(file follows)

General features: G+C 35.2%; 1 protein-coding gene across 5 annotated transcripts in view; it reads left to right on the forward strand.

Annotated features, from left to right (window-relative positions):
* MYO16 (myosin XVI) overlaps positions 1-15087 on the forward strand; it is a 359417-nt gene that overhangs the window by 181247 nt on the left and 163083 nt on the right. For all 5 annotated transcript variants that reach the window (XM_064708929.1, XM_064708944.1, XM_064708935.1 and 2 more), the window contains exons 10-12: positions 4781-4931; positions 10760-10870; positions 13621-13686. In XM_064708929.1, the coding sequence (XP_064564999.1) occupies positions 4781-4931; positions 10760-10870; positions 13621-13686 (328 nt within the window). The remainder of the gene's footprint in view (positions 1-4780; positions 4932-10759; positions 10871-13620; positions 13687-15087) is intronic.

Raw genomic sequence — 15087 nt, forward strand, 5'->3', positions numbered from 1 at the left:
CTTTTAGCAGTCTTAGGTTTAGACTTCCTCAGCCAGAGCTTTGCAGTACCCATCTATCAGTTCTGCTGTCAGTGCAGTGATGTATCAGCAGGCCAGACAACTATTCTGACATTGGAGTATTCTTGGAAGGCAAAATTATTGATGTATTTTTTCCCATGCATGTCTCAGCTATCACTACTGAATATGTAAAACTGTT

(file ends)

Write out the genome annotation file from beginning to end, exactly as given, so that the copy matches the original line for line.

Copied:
General features: G+C 35.2%; 1 protein-coding gene across 5 annotated transcripts in view; it reads left to right on the forward strand.

Annotated features, from left to right (window-relative positions):
* MYO16 (myosin XVI) overlaps positions 1-15087 on the forward strand; it is a 359417-nt gene that overhangs the window by 181247 nt on the left and 163083 nt on the right. For all 5 annotated transcript variants that reach the window (XM_064708929.1, XM_064708944.1, XM_064708935.1 and 2 more), the window contains exons 10-12: positions 4781-4931; positions 10760-10870; positions 13621-13686. In XM_064708929.1, the coding sequence (XP_064564999.1) occupies positions 4781-4931; positions 10760-10870; positions 13621-13686 (328 nt within the window). The remainder of the gene's footprint in view (positions 1-4780; positions 4932-10759; positions 10871-13620; positions 13687-15087) is intronic.

Raw genomic sequence — 15087 nt, forward strand, 5'->3', positions numbered from 1 at the left:
CTTTTAGCAGTCTTAGGTTTAGACTTCCTCAGCCAGAGCTTTGCAGTACCCATCTATCAGTTCTGCTGTCAGTGCAGTGATGTATCAGCAGGCCAGACAACTATTCTGACATTGGAGTATTCTTGGAAGGCAAAATTATTGATGTATTTTTTCCCATGCATGTCTCAGCTATCACTACTGAATATGTAAAACTGTT